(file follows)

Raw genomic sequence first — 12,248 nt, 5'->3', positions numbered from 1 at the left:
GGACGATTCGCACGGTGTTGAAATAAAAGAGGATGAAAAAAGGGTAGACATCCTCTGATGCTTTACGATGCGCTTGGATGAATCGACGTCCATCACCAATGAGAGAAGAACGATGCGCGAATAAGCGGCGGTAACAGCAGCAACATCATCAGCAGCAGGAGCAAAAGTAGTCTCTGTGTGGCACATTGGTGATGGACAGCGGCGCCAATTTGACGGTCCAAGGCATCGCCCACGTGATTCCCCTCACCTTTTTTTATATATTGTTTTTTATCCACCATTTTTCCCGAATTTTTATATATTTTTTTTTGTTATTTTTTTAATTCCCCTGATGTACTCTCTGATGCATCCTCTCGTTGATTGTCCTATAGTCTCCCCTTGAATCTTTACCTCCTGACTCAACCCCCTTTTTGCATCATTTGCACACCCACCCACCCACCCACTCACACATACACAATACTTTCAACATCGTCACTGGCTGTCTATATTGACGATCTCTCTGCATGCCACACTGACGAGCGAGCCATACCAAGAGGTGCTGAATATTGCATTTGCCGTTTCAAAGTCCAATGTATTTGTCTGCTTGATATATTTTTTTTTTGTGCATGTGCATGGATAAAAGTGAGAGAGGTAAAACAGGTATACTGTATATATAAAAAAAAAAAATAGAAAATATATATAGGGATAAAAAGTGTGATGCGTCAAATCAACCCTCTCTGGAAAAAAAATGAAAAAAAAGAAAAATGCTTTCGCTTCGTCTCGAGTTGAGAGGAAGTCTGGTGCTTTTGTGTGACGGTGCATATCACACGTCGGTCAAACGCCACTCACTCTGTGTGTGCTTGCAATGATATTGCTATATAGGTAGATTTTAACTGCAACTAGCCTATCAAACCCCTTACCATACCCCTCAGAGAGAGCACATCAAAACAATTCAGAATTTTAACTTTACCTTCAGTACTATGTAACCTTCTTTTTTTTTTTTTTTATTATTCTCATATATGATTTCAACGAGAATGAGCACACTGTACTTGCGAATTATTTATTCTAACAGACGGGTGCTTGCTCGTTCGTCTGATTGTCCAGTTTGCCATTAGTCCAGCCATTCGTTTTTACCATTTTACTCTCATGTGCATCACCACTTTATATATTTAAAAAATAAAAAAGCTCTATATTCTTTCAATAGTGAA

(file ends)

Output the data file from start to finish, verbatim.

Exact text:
Raw genomic sequence first — 12,248 nt, 5'->3', positions numbered from 1 at the left:
GGACGATTCGCACGGTGTTGAAATAAAAGAGGATGAAAAAAGGGTAGACATCCTCTGATGCTTTACGATGCGCTTGGATGAATCGACGTCCATCACCAATGAGAGAAGAACGATGCGCGAATAAGCGGCGGTAACAGCAGCAACATCATCAGCAGCAGGAGCAAAAGTAGTCTCTGTGTGGCACATTGGTGATGGACAGCGGCGCCAATTTGACGGTCCAAGGCATCGCCCACGTGATTCCCCTCACCTTTTTTTATATATTGTTTTTTATCCACCATTTTTCCCGAATTTTTATATATTTTTTTTTGTTATTTTTTTAATTCCCCTGATGTACTCTCTGATGCATCCTCTCGTTGATTGTCCTATAGTCTCCCCTTGAATCTTTACCTCCTGACTCAACCCCCTTTTTGCATCATTTGCACACCCACCCACCCACCCACTCACACATACACAATACTTTCAACATCGTCACTGGCTGTCTATATTGACGATCTCTCTGCATGCCACACTGACGAGCGAGCCATACCAAGAGGTGCTGAATATTGCATTTGCCGTTTCAAAGTCCAATGTATTTGTCTGCTTGATATATTTTTTTTTTGTGCATGTGCATGGATAAAAGTGAGAGAGGTAAAACAGGTATACTGTATATATAAAAAAAAAAAATAGAAAATATATATAGGGATAAAAAGTGTGATGCGTCAAATCAACCCTCTCTGGAAAAAAAATGAAAAAAAAGAAAAATGCTTTCGCTTCGTCTCGAGTTGAGAGGAAGTCTGGTGCTTTTGTGTGACGGTGCATATCACACGTCGGTCAAACGCCACTCACTCTGTGTGTGCTTGCAATGATATTGCTATATAGGTAGATTTTAACTGCAACTAGCCTATCAAACCCCTTACCATACCCCTCAGAGAGAGCACATCAAAACAATTCAGAATTTTAACTTTACCTTCAGTACTATGTAACCTTCTTTTTTTTTTTTTTTATTATTCTCATATATGATTTCAACGAGAATGAGCACACTGTACTTGCGAATTATTTATTCTAACAGACGGGTGCTTGCTCGTTCGTCTGATTGTCCAGTTTGCCATTAGTCCAGCCATTCGTTTTTACCATTTTACTCTCATGTGCATCACCACTTTATATATTTAAAAAATAAAAAAGCTCTATATTCTTTCAATAGTGAA